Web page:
Grinding cup for blade coffee grinder

A grinding cup for a blade coffee grinder, includes a bottom wall; a sidewall extending upwardly from the bottom wall and defining an upper opening which is to receive coffee beans; a removable lid, the removable lid having a lower surface at least substantially covering the upper opening; wherein the lower surface includes a plurality of downwardly projecting ribs configured to promote movement of coffee grinds towards the interior of the grinding cup.

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Description
FIELD

The present invention relates to the field of coffee grinder, and in particular to a grinding cup for a blade coffee grinder.

BACKGROUND

Coffee grinders are machines for grinding coffee beans. There are two main types of coffee grinder: a blade coffee grinder and a burr coffee grinder. Both types of coffee grinder include a grinding cup which is to receive the coffee beans and is typically conical or cylindrical in shape. The grinding cup acts as a container for the coffee beans while they are being ground. A blade grinder comprises a rotating blade to grind the coffee beans. A burr grinder comprises a pair of burrs at least one of which is rotated in order to grind the coffee.

A blade coffee grinder may comprise a motor, a grinding cup for receiving the coffee grinds and a blade coupled to the motor. The blade projects into the grinding cup and is rotated by the motor in order to grind the coffee beans contained within the grinding cup. Due to centrifugal forces created by the rotation of the blade and air flows within the grinding cup, coffee beans and coffee grinds may be pushed towards the circumference of the grinding cup. Because of this coffee beans, partially ground beans and coffee grinds 10 may cluster around the circumference of the grinding cup 1 in the upper part above the blade as shown in FIG. 1.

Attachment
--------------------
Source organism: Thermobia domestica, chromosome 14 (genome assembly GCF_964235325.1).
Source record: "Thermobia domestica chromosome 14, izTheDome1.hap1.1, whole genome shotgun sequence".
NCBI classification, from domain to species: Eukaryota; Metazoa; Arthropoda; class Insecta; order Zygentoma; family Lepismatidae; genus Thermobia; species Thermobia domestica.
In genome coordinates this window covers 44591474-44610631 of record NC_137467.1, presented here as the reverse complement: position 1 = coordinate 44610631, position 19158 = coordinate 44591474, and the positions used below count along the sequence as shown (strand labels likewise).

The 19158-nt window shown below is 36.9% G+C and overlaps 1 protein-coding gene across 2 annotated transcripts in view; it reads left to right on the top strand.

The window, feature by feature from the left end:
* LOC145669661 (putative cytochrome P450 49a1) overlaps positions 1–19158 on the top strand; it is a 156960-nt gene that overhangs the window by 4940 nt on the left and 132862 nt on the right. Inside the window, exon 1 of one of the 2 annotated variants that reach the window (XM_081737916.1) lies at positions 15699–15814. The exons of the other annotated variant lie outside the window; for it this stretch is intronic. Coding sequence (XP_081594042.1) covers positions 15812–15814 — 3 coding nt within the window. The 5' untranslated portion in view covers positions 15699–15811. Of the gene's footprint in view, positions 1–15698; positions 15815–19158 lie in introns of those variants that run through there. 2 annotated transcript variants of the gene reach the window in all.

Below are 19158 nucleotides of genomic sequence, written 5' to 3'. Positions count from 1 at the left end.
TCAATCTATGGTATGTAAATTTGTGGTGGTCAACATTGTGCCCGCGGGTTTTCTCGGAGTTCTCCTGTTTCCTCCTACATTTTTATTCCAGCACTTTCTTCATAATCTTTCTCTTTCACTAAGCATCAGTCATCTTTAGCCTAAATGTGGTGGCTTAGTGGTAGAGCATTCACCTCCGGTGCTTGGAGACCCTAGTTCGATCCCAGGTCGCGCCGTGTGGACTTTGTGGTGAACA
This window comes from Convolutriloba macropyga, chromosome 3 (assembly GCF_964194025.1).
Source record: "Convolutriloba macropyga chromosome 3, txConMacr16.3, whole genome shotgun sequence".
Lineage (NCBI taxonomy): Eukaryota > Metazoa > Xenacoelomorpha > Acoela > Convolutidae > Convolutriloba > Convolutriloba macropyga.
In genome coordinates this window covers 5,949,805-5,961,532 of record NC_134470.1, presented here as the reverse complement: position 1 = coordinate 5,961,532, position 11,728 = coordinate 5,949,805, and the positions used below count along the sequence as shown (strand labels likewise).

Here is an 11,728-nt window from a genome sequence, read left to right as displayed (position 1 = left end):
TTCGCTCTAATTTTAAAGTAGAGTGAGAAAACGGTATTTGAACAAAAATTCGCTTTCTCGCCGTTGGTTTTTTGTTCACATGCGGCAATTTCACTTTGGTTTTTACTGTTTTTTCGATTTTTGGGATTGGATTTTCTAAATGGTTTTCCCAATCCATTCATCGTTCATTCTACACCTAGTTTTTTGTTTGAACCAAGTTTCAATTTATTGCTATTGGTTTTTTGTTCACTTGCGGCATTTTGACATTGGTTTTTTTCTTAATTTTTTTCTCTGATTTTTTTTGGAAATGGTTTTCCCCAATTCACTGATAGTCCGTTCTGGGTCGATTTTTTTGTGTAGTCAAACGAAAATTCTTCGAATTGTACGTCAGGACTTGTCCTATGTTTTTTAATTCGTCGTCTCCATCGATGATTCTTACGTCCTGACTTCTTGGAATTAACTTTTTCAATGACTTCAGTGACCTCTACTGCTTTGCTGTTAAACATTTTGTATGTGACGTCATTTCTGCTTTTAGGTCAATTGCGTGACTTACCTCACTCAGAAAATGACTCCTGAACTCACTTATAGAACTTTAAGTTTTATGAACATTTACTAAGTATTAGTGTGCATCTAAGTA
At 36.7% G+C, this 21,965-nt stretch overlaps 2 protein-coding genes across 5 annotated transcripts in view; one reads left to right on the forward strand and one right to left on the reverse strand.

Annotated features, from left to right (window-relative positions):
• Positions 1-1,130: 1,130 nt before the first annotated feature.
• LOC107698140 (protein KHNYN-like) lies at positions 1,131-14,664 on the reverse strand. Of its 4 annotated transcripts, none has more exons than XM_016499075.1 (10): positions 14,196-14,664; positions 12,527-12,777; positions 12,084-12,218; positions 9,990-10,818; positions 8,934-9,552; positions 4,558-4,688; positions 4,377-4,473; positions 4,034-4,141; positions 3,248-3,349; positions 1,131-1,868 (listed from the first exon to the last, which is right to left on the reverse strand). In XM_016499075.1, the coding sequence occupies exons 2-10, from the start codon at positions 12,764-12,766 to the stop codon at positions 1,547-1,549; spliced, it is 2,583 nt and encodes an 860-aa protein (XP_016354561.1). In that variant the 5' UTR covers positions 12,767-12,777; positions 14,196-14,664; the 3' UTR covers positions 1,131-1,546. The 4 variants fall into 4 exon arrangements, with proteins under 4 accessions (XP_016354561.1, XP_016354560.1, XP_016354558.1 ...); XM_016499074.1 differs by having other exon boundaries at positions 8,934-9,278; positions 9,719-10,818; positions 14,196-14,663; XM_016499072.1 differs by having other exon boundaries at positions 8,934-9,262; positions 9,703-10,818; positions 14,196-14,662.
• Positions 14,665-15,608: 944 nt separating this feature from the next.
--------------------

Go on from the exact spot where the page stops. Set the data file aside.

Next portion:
The beans may thus move away from the interior of the cup and cluster at the upper part and/or around the circumference of the cup where they are out of reach of the blade. This may lead to incomplete and non-uniform grinding of the coffee beans, for example with large and inconsistent clumps of coffee grinds 10 as shown in FIG. 2. For instance in the example of FIG. 2, the clumps of coffee grinds 12, 14 and 16 have different sizes, with the clumps 12 and 14 being large and incompletely ground. However, in order to brew high quality coffee, the coffee grinds should be uniformly and consistently ground to a fine size.

SUMMARY

An aspect of the present disclosure is directed to a grinding cup for a coffee grinder with features to promote uniform grinding of the coffee. In one example the grinding cup has a lid with a plurality of ribs to promote movement of the coffee grinds towards the interior of the grinding cup, e.g. towards the center and away from the sidewalls and lid of the grinding cup.

Another aspect of the present disclosure proposes a grinding cup which does not have a conventional conical or cylindrical shape, but instead has an upper opening which is different in shape to the bottom wall of the cup. For instance, the grinding cup may have a circular upper opening and an oval bottom. In this way the shape of the grinding cup promotes tumbling and rotational motion of the coffee grinds so that the coffee grinds are less likely to cluster around the upper circumference of the grinding cup.